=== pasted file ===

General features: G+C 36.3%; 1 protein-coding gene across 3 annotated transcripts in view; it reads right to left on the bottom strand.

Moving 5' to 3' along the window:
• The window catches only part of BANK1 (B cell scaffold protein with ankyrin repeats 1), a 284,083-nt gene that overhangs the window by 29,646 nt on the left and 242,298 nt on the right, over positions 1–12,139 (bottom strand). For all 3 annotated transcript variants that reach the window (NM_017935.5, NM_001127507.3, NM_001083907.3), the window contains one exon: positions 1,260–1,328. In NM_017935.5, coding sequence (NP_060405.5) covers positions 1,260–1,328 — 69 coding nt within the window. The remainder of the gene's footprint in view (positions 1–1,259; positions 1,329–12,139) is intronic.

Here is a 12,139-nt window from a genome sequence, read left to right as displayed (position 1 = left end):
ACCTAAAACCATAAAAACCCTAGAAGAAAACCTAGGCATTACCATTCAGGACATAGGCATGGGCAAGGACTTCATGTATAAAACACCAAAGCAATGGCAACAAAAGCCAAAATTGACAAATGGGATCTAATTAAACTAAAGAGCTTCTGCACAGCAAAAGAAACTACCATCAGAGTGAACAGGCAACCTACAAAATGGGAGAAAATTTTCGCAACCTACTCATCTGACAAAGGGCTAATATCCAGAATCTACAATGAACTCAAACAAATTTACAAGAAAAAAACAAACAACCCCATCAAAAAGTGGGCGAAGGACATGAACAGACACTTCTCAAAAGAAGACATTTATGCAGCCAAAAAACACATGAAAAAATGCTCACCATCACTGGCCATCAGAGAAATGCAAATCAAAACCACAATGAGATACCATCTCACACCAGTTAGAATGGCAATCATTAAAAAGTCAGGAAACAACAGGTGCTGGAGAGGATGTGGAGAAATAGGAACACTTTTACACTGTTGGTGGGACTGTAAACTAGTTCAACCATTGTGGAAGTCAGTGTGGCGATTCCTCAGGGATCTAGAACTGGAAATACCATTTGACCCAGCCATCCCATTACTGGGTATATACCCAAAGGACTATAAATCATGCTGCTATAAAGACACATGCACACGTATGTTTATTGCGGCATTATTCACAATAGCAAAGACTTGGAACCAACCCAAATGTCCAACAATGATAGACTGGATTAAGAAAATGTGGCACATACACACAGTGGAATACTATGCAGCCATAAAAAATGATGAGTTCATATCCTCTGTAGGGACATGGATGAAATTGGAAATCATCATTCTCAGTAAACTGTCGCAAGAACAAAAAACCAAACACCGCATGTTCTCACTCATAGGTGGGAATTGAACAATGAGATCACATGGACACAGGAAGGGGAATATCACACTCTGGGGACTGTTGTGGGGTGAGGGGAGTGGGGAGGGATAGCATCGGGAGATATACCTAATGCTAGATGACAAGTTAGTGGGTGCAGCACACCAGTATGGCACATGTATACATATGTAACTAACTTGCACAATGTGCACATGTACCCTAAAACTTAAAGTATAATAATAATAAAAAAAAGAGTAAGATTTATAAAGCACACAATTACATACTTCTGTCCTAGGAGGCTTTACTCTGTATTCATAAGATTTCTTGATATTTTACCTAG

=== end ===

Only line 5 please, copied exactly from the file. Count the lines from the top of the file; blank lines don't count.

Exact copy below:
ACCTAAAACCATAAAAACCCTAGAAGAAAACCTAGGCATTACCATTCAGGACATAGGCATGGGCAAGGACTTCATGTATAAAACACCAAAGCAATGGCAACAAAAGCCAAAATTGACAAATGGGATCTAATTAAACTAAAGAGCTTCTGCACAGCAAAAGAAACTACCATCAGAGTGAACAGGCAACCTACAAAATGGGAGAAAATTTTCGCAACCTACTCATCTGACAAAGGGCTAATATCCAGAATCTACAATGAACTCAAACAAATTTACAAGAAAAAAACAAACAACCCCATCAAAAAGTGGGCGAAGGACATGAACAGACACTTCTCAAAAGAAGACATTTATGCAGCCAAAAAACACATGAAAAAATGCTCACCATCACTGGCCATCAGAGAAATGCAAATCAAAACCACAATGAGATACCATCTCACACCAGTTAGAATGGCAATCATTAAAAAGTCAGGAAACAACAGGTGCTGGAGAGGATGTGGAGAAATAGGAACACTTTTACACTGTTGGTGGGACTGTAAACTAGTTCAACCATTGTGGAAGTCAGTGTGGCGATTCCTCAGGGATCTAGAACTGGAAATACCATTTGACCCAGCCATCCCATTACTGGGTATATACCCAAAGGACTATAAATCATGCTGCTATAAAGACACATGCACACGTATGTTTATTGCGGCATTATTCACAATAGCAAAGACTTGGAACCAACCCAAATGTCCAACAATGATAGACTGGATTAAGAAAATGTGGCACATACACACAGTGGAATACTATGCAGCCATAAAAAATGATGAGTTCATATCCTCTGTAGGGACATGGATGAAATTGGAAATCATCATTCTCAGTAAACTGTCGCAAGAACAAAAAACCAAACACCGCATGTTCTCACTCATAGGTGGGAATTGAACAATGAGATCACATGGACACAGGAAGGGGAATATCACACTCTGGGGACTGTTGTGGGGTGAGGGGAGTGGGGAGGGATAGCATCGGGAGATATACCTAATGCTAGATGACAAGTTAGTGGGTGCAGCACACCAGTATGGCACATGTATACATATGTAACTAACTTGCACAATGTGCACATGTACCCTAAAACTTAAAGTATAATAATAATAAAAAAAAGAGTAAGATTTATAAAGCACACAATTACATACTTCTGTCCTAGGAGGCTTTACTCTGTATTCATAAGATTTCTTGATATTTTACCTAG